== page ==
Even before the rash of protests in the wake of the recent racial violence across the nation the volume of demands for more of what students and faculty call “diversity” — more black faculty and students — has been rising dramatically. After the unpleasantness last fall at the University of Missouri, Inside Higher Ed reported, students “called on administrators to increase the share of black faculty members to 10 percent by 2017-18.”
Another typical example comes from the Black Liberation Collective: “1) WE DEMAND at the minimum, Black students and Black faculty to be reflected by [sic] the national percentage of Black folk in the state and the country.”
Indeed, the influential web site fivethirtyeight.com examined in detail the demands from students at 51 colleges presented on a site called (what else?) The Demands and found that the most common demand was to “increase the diversity of professors,” listed at 38 of the 51 schools. Next, at 35 schools, was to “require diversity training.”
Inasmuch as the demand for black professors threatens to far outrun the supply, there are obvious logistic problems with meeting these student commands. But there is another, under-appreciated problem that will pose a difficult challenge to administrators, hiring committees, diversity trainers, and even black candidates vying to be new “diversity” hires: Who, exactly, is black?
Simply being black is quite obviously not sufficient to satisfy the increasingly shrill “diversity” demands. In its July 11 survey of campus responses to the recent week of racial violence, Inside Higher Ed discusses a petition circulated by Vanderbilt students to suspend Carol Swain, a controversial (because she is both black and conservative) professor of law and political science. (I have discussed her work several times, including here, here, and here.)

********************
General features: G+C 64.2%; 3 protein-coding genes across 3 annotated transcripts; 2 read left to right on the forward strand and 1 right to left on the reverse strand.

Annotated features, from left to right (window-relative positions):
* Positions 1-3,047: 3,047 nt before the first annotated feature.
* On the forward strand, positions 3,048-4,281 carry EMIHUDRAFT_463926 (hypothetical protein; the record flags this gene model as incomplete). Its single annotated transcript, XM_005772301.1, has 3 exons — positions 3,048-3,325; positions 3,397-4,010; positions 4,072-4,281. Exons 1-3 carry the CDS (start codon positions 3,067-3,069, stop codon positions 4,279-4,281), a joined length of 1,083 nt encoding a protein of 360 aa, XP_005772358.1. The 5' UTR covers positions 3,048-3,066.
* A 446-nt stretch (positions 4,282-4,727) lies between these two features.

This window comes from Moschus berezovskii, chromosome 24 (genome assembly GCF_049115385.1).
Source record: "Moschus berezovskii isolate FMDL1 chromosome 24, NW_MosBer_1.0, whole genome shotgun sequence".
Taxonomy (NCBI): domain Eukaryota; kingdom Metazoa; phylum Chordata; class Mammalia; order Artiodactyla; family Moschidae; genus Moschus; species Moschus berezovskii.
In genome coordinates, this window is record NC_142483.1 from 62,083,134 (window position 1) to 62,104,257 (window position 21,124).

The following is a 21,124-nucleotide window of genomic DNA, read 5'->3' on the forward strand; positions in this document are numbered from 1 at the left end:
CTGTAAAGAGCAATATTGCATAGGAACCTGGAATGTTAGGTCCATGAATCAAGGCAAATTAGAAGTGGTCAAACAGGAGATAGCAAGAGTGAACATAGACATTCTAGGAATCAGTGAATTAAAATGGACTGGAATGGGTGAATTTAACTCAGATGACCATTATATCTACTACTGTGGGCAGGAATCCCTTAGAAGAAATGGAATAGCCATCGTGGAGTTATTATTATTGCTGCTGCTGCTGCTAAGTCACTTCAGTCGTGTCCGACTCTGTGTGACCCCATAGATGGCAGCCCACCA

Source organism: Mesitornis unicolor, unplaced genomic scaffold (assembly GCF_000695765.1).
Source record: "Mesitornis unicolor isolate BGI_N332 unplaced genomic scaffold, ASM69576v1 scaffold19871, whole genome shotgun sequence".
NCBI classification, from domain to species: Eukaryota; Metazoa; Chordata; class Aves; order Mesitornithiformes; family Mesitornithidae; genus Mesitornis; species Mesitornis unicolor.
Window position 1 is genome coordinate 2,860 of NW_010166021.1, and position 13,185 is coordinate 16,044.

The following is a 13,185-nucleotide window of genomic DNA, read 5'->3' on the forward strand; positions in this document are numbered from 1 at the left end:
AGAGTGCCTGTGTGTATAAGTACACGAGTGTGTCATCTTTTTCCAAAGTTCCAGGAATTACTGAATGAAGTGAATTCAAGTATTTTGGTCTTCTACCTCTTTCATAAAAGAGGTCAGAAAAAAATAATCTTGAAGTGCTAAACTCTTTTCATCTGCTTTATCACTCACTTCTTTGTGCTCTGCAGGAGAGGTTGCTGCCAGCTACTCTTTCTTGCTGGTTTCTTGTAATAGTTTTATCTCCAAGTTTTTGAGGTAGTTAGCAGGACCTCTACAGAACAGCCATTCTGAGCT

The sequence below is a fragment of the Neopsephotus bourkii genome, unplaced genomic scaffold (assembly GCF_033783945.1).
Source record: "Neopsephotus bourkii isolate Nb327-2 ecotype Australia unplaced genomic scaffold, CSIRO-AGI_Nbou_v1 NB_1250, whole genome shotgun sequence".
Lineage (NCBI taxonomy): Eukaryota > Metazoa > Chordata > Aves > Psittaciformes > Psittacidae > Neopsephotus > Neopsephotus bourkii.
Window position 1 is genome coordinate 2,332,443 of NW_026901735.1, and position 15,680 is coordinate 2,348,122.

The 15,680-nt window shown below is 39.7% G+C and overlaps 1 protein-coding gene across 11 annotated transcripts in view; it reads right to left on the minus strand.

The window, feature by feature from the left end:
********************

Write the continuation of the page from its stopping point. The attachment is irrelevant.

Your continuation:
Swain’s current offense: calling the Black Lives Matter movement a “very destructive force” in an interview with CNN.
The petition calling for Prof. Swain’s dismissal also demands the creation of a mandatory “diversity training program for all Vanderbilt faculty — including Professor Carol Swain — to increase their cultural awareness, foster inclusion of various identity groups, prevent discrimination in the classroom, and to protect the University against inadvertent civil rights violations.”
It would be interesting to see what the curriculum of Vanderbilt’s mandatory diversity training program would include on how to instruct a black woman professor to be more “inclusive” and “culturally aware,” as well as who would presume to teach her. And it would also be interesting to see how the student “diversity” demanders at any of the 38 colleges listed on The Demand site would react if Prof. Swain were to be considered for a position at any of them.